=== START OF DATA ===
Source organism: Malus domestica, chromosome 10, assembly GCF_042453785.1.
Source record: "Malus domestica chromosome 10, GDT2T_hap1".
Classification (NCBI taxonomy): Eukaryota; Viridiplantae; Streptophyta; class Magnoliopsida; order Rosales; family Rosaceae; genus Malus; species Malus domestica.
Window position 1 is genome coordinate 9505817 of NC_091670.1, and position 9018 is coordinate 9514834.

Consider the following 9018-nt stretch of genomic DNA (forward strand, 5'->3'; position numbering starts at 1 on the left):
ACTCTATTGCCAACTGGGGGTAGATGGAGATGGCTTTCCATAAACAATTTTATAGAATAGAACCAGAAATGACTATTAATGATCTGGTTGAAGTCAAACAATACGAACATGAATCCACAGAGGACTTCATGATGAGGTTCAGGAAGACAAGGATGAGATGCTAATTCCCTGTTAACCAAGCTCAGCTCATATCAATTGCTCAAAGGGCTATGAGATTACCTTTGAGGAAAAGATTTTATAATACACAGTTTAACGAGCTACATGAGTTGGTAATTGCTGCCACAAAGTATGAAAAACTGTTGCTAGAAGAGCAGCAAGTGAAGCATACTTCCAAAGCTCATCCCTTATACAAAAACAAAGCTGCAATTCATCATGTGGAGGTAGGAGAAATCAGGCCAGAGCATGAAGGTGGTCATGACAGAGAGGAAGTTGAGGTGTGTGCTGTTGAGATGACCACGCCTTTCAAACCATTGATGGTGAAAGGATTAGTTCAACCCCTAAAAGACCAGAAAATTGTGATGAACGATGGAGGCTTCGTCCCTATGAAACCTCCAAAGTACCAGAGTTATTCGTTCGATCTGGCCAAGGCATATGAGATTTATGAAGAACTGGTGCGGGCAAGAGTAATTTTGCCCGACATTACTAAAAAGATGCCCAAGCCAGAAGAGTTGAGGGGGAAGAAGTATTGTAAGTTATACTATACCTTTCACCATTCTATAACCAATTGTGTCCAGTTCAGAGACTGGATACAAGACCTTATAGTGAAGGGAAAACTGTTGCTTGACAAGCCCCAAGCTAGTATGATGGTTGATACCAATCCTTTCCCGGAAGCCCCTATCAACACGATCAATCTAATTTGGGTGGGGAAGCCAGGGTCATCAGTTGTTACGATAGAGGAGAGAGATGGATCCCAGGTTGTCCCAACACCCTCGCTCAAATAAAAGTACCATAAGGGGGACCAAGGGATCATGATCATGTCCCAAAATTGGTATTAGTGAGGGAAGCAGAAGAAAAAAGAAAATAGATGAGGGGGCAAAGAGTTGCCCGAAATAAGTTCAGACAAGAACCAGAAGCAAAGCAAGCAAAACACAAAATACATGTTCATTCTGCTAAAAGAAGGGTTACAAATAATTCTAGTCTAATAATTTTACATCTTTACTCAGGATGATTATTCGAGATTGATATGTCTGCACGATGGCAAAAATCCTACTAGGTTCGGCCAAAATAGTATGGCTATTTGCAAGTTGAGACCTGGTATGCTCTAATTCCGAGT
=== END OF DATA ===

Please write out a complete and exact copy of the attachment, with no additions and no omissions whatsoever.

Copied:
Source organism: Malus domestica, chromosome 10, assembly GCF_042453785.1.
Source record: "Malus domestica chromosome 10, GDT2T_hap1".
Classification (NCBI taxonomy): Eukaryota; Viridiplantae; Streptophyta; class Magnoliopsida; order Rosales; family Rosaceae; genus Malus; species Malus domestica.
Window position 1 is genome coordinate 9505817 of NC_091670.1, and position 9018 is coordinate 9514834.

Consider the following 9018-nt stretch of genomic DNA (forward strand, 5'->3'; position numbering starts at 1 on the left):
ACTCTATTGCCAACTGGGGGTAGATGGAGATGGCTTTCCATAAACAATTTTATAGAATAGAACCAGAAATGACTATTAATGATCTGGTTGAAGTCAAACAATACGAACATGAATCCACAGAGGACTTCATGATGAGGTTCAGGAAGACAAGGATGAGATGCTAATTCCCTGTTAACCAAGCTCAGCTCATATCAATTGCTCAAAGGGCTATGAGATTACCTTTGAGGAAAAGATTTTATAATACACAGTTTAACGAGCTACATGAGTTGGTAATTGCTGCCACAAAGTATGAAAAACTGTTGCTAGAAGAGCAGCAAGTGAAGCATACTTCCAAAGCTCATCCCTTATACAAAAACAAAGCTGCAATTCATCATGTGGAGGTAGGAGAAATCAGGCCAGAGCATGAAGGTGGTCATGACAGAGAGGAAGTTGAGGTGTGTGCTGTTGAGATGACCACGCCTTTCAAACCATTGATGGTGAAAGGATTAGTTCAACCCCTAAAAGACCAGAAAATTGTGATGAACGATGGAGGCTTCGTCCCTATGAAACCTCCAAAGTACCAGAGTTATTCGTTCGATCTGGCCAAGGCATATGAGATTTATGAAGAACTGGTGCGGGCAAGAGTAATTTTGCCCGACATTACTAAAAAGATGCCCAAGCCAGAAGAGTTGAGGGGGAAGAAGTATTGTAAGTTATACTATACCTTTCACCATTCTATAACCAATTGTGTCCAGTTCAGAGACTGGATACAAGACCTTATAGTGAAGGGAAAACTGTTGCTTGACAAGCCCCAAGCTAGTATGATGGTTGATACCAATCCTTTCCCGGAAGCCCCTATCAACACGATCAATCTAATTTGGGTGGGGAAGCCAGGGTCATCAGTTGTTACGATAGAGGAGAGAGATGGATCCCAGGTTGTCCCAACACCCTCGCTCAAATAAAAGTACCATAAGGGGGACCAAGGGATCATGATCATGTCCCAAAATTGGTATTAGTGAGGGAAGCAGAAGAAAAAAGAAAATAGATGAGGGGGCAAAGAGTTGCCCGAAATAAGTTCAGACAAGAACCAGAAGCAAAGCAAGCAAAACACAAAATACATGTTCATTCTGCTAAAAGAAGGGTTACAAATAATTCTAGTCTAATAATTTTACATCTTTACTCAGGATGATTATTCGAGATTGATATGTCTGCACGATGGCAAAAATCCTACTAGGTTCGGCCAAAATAGTATGGCTATTTGCAAGTTGAGACCTGGTATGCTCTAATTCCGAGT